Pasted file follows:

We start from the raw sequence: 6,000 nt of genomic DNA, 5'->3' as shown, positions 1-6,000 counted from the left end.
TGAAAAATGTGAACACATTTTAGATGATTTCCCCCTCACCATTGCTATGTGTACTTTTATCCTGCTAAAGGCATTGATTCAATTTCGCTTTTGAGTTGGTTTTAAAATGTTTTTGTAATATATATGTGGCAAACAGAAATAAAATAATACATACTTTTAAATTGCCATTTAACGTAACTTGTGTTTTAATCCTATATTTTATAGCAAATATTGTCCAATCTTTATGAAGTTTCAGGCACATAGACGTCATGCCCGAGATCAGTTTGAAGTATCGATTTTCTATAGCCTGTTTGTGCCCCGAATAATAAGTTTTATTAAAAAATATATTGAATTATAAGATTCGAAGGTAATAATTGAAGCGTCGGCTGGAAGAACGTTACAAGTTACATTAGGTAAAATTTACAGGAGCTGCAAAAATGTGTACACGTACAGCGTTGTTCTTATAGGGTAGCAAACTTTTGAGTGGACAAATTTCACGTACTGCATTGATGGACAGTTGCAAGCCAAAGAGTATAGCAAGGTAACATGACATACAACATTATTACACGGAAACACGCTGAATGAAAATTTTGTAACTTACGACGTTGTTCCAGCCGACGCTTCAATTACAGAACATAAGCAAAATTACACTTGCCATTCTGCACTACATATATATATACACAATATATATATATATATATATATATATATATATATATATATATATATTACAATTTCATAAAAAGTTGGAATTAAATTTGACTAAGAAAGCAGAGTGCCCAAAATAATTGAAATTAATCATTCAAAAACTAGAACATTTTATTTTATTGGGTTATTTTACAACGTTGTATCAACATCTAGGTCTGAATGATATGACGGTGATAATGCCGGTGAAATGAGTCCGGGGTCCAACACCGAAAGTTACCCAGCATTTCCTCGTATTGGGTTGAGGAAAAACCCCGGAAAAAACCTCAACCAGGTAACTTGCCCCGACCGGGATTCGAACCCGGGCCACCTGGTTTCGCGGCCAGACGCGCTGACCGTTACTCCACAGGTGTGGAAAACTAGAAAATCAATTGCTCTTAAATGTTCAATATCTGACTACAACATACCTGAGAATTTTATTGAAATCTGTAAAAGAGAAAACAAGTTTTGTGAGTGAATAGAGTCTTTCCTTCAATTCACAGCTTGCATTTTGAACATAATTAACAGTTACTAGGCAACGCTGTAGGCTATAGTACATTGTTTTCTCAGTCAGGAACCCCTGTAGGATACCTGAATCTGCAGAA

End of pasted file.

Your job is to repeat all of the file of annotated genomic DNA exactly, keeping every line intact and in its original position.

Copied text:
We start from the raw sequence: 6,000 nt of genomic DNA, 5'->3' as shown, positions 1-6,000 counted from the left end.
TGAAAAATGTGAACACATTTTAGATGATTTCCCCCTCACCATTGCTATGTGTACTTTTATCCTGCTAAAGGCATTGATTCAATTTCGCTTTTGAGTTGGTTTTAAAATGTTTTTGTAATATATATGTGGCAAACAGAAATAAAATAATACATACTTTTAAATTGCCATTTAACGTAACTTGTGTTTTAATCCTATATTTTATAGCAAATATTGTCCAATCTTTATGAAGTTTCAGGCACATAGACGTCATGCCCGAGATCAGTTTGAAGTATCGATTTTCTATAGCCTGTTTGTGCCCCGAATAATAAGTTTTATTAAAAAATATATTGAATTATAAGATTCGAAGGTAATAATTGAAGCGTCGGCTGGAAGAACGTTACAAGTTACATTAGGTAAAATTTACAGGAGCTGCAAAAATGTGTACACGTACAGCGTTGTTCTTATAGGGTAGCAAACTTTTGAGTGGACAAATTTCACGTACTGCATTGATGGACAGTTGCAAGCCAAAGAGTATAGCAAGGTAACATGACATACAACATTATTACACGGAAACACGCTGAATGAAAATTTTGTAACTTACGACGTTGTTCCAGCCGACGCTTCAATTACAGAACATAAGCAAAATTACACTTGCCATTCTGCACTACATATATATATACACAATATATATATATATATATATATATATATATATATATATATATATATTACAATTTCATAAAAAGTTGGAATTAAATTTGACTAAGAAAGCAGAGTGCCCAAAATAATTGAAATTAATCATTCAAAAACTAGAACATTTTATTTTATTGGGTTATTTTACAACGTTGTATCAACATCTAGGTCTGAATGATATGACGGTGATAATGCCGGTGAAATGAGTCCGGGGTCCAACACCGAAAGTTACCCAGCATTTCCTCGTATTGGGTTGAGGAAAAACCCCGGAAAAAACCTCAACCAGGTAACTTGCCCCGACCGGGATTCGAACCCGGGCCACCTGGTTTCGCGGCCAGACGCGCTGACCGTTACTCCACAGGTGTGGAAAACTAGAAAATCAATTGCTCTTAAATGTTCAATATCTGACTACAACATACCTGAGAATTTTATTGAAATCTGTAAAAGAGAAAACAAGTTTTGTGAGTGAATAGAGTCTTTCCTTCAATTCACAGCTTGCATTTTGAACATAATTAACAGTTACTAGGCAACGCTGTAGGCTATAGTACATTGTTTTCTCAGTCAGGAACCCCTGTAGGATACCTGAATCTGCAGAA